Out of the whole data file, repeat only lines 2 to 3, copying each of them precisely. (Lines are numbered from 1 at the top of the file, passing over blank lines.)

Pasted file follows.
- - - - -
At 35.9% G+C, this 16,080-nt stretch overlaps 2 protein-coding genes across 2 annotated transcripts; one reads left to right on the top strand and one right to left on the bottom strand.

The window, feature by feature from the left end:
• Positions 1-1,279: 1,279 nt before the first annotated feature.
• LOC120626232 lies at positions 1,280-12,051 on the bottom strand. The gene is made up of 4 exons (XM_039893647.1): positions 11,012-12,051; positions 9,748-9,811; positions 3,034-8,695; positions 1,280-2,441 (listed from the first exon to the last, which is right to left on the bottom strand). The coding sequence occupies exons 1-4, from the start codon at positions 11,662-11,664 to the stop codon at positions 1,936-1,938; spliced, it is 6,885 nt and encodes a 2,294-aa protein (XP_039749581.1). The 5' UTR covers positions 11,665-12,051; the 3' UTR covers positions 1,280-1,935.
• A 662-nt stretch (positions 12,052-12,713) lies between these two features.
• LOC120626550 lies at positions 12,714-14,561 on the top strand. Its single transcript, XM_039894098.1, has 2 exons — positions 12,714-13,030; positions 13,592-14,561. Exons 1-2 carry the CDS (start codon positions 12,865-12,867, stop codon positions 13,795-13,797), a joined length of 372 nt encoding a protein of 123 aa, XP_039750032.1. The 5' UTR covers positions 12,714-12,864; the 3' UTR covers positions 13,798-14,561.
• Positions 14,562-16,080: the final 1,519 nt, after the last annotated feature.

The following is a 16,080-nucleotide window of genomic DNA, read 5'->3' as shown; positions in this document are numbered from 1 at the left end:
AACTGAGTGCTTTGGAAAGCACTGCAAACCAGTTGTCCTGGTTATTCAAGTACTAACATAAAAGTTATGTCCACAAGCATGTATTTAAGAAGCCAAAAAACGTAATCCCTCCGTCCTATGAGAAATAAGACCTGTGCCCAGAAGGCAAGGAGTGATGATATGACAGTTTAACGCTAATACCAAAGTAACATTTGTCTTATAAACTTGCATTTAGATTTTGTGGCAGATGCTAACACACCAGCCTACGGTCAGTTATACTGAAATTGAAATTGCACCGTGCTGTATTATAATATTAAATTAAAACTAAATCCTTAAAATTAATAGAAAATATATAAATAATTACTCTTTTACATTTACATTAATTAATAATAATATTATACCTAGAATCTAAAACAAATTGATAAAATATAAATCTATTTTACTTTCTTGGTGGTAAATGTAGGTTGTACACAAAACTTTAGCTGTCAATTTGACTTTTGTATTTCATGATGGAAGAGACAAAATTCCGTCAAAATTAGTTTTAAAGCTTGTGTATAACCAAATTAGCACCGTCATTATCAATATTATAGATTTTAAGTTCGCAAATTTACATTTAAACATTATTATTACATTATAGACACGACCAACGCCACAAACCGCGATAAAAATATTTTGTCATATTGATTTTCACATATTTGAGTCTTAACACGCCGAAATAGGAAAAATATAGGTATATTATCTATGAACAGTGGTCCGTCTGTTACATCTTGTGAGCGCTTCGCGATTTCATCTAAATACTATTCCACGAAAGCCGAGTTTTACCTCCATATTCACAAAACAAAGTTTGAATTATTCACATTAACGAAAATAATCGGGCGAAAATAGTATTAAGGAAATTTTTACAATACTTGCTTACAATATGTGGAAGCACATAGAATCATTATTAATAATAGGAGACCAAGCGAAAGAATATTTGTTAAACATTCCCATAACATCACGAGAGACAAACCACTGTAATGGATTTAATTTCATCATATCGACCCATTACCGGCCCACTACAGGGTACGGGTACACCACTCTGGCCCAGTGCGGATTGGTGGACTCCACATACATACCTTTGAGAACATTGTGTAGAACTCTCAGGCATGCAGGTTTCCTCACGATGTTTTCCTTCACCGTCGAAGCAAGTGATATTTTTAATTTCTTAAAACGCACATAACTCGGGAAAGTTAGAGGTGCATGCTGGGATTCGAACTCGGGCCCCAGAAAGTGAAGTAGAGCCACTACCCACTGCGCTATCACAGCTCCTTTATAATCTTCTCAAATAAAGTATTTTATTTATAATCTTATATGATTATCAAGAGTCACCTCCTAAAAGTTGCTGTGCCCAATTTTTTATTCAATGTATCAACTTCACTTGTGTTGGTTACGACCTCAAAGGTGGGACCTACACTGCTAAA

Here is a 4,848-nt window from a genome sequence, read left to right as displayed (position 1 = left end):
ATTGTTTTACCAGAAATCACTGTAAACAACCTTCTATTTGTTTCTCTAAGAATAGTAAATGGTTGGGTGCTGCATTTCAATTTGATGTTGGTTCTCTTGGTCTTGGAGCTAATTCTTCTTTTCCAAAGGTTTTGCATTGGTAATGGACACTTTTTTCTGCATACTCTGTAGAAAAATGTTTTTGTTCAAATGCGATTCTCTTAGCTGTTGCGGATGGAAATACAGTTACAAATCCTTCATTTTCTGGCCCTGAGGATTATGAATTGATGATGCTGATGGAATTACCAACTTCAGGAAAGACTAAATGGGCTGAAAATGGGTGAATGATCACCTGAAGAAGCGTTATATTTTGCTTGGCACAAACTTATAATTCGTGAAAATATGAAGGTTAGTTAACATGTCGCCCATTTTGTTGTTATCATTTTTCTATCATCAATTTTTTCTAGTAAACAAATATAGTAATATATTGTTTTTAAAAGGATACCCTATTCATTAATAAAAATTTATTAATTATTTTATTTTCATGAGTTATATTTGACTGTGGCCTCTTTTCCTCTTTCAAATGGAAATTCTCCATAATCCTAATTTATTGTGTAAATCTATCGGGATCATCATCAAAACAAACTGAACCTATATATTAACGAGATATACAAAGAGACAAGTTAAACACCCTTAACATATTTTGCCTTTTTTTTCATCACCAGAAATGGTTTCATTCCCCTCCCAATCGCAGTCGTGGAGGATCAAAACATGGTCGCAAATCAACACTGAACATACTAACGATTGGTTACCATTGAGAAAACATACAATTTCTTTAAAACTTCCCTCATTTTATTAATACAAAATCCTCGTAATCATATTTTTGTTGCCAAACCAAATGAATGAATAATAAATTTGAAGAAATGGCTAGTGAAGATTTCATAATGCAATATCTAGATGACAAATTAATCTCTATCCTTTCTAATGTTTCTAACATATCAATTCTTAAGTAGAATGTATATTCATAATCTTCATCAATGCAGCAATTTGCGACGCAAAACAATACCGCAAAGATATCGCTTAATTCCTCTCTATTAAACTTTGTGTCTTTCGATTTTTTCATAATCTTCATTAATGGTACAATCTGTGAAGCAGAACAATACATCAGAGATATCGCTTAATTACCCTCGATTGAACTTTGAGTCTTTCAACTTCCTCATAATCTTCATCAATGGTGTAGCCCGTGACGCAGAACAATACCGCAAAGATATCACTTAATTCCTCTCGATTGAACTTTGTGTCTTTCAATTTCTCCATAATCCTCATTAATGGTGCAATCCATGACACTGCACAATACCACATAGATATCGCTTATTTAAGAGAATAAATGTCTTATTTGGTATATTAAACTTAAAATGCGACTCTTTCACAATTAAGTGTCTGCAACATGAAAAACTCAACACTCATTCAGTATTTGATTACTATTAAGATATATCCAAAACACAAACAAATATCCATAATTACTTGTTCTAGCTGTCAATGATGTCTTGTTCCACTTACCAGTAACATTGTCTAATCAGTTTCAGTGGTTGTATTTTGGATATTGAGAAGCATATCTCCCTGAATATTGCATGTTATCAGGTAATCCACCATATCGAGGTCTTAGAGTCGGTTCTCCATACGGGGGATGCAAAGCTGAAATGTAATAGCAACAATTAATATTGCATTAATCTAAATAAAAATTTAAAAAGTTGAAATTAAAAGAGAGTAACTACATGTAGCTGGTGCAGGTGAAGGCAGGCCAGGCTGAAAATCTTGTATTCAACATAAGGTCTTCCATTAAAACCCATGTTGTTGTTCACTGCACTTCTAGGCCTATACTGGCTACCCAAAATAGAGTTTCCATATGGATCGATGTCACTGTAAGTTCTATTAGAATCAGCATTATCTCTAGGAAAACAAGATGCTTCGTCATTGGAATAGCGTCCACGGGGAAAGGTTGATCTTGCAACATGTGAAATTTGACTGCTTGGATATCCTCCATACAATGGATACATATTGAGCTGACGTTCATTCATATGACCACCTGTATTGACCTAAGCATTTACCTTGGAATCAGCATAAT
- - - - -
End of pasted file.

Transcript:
The window, feature by feature from the left end:
• Positions 1-1,279: 1,279 nt before the first annotated feature.